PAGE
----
12 12 ABC: Agent communication (contd) Protocols: –Not the same as a communication language! –Types and order of messages (and exceptions) Formalisms to represent protocols –Finite automata (pros and cons) –AUML (pros and cons) –Dooley graphs (pros and cons) –Why not Java? Why bother representing protocols? Standardised FIPA protocols

13 13 ABC: Agent communication (contd) Discuss 3 advantages that AUML has over Finite Automata to represent conversations between agents, and outline 3 weaknesses of AUML (2006, 6 marks) –1 mark for each advantage of AUML over Finite Automata; 1 for each weakness Advantages: –AUML is familiar to software engineers –Availability of UML design tools –AUML captures multithreaded agent communication –Communication with all agents taking on some role may be represented

14 14 ABC: Agent communication (contd) Discuss 3 advantages that AUML has over Finite Automata to represent conversations between agents, and outline 3 weaknesses of AUML (2006, 6 marks) Weaknesses: –No existential quantification over agent groups –No representation of evolution of conversation –Only legal moves, no exception handling –Scalability: large conversations can be complex (a danger of diagram spaghetti) –Maintenance difficulties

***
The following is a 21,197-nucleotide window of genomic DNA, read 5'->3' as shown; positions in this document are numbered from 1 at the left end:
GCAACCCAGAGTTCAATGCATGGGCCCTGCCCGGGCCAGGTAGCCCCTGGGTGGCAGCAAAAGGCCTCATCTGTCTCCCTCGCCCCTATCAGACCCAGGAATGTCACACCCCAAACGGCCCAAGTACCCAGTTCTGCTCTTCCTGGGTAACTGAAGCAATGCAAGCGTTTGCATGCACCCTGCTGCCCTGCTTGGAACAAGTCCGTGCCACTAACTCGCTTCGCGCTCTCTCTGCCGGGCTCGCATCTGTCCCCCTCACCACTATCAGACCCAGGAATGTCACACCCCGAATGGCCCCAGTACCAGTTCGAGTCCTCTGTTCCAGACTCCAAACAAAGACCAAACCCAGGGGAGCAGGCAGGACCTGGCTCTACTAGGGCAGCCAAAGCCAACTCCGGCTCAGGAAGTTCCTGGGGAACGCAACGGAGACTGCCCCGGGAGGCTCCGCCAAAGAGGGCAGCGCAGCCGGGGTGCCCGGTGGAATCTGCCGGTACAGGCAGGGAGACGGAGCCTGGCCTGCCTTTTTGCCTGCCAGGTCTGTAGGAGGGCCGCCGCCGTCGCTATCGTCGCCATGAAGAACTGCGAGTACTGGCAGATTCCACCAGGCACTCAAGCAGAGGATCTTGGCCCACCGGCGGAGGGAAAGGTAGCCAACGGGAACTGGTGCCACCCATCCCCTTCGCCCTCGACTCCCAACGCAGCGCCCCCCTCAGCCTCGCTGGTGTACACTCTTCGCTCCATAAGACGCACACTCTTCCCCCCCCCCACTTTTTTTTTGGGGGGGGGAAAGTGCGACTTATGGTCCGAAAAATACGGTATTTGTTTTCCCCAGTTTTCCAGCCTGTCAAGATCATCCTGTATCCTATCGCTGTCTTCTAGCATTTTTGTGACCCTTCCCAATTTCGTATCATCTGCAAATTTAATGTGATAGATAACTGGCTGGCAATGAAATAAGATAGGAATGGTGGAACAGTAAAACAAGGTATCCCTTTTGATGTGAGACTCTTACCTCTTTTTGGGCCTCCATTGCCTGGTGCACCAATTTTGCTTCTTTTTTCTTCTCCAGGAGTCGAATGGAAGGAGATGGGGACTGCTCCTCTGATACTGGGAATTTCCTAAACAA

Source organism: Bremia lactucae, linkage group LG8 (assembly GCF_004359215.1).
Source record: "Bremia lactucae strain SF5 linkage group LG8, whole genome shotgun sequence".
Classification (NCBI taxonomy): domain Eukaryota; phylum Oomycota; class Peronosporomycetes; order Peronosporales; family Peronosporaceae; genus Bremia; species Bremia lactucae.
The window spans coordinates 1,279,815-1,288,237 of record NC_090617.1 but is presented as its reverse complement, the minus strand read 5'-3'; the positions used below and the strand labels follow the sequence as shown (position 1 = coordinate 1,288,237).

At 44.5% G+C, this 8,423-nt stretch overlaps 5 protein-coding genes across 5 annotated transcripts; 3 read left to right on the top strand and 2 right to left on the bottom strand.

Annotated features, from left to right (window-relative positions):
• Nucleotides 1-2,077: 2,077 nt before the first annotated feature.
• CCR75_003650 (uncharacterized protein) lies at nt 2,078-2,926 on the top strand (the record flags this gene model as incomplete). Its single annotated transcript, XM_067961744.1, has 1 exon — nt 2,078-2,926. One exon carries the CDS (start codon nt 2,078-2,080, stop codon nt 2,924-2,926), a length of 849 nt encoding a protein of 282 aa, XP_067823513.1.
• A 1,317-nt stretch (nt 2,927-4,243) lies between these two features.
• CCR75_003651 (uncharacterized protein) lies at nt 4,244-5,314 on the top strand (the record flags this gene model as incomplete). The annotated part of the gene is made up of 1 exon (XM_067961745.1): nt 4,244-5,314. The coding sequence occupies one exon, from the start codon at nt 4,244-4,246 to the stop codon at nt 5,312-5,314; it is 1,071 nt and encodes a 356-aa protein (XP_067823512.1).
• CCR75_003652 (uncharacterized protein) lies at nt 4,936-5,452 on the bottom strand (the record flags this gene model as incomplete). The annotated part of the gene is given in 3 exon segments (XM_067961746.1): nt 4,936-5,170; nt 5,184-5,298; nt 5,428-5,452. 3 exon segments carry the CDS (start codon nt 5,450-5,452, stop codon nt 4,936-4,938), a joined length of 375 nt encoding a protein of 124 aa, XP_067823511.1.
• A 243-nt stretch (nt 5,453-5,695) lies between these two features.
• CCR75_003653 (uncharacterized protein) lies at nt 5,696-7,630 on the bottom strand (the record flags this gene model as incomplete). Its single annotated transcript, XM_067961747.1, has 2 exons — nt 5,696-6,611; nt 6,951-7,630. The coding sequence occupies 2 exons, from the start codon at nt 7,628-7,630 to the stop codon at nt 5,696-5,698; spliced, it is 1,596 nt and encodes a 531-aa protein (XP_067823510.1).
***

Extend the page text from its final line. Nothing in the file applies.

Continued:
15 15 ABC: Agent communication (contd) Design a mechanism whereby a broker agent can manage the allocation of tasks to agents: –Tasks are assumed to be independent (i.e. they can be executed in parallel without interference) and identical (i.e. they are all the same type of task). –When requested by the broker, agents will submit proposals to process tasks containing the following information: an integer max indicating the maximum number of independent tasks that the agent is prepared to process before the deadline set by the broker in its call for proposals, and a cost indicating the price that the broker must pay per task that is allocated to that agent. –The broker then decides which sets of tasks to be allocated to which agents. –The agents selected deliver task outputs for those that are complete, and report failure for those tasks that are not complete by the deadline set by the broker. –Finally, payments are made for each completed task

16 16 ABC: Agent communication (contd) Describe protocol for interaction between the broker and the participating agents.

17 17 ABC: Agent communication (contd) What are agent communication languages (ACLs)? Why are ACLs important for software agents and multi-agent systems? How do ACLs relate with communication protocols? Define the English Auction protocol using one of the representations for agent communication protocols seen in our lectures List one advantage and one disadvantage of the representation you chose in the previous item

18 18 ABC: Basic theory of agency States and actions Runs State transformer functions Agents and systems Purely reactive agents Perception Agents with state Utilities Achievement and maintenance tasks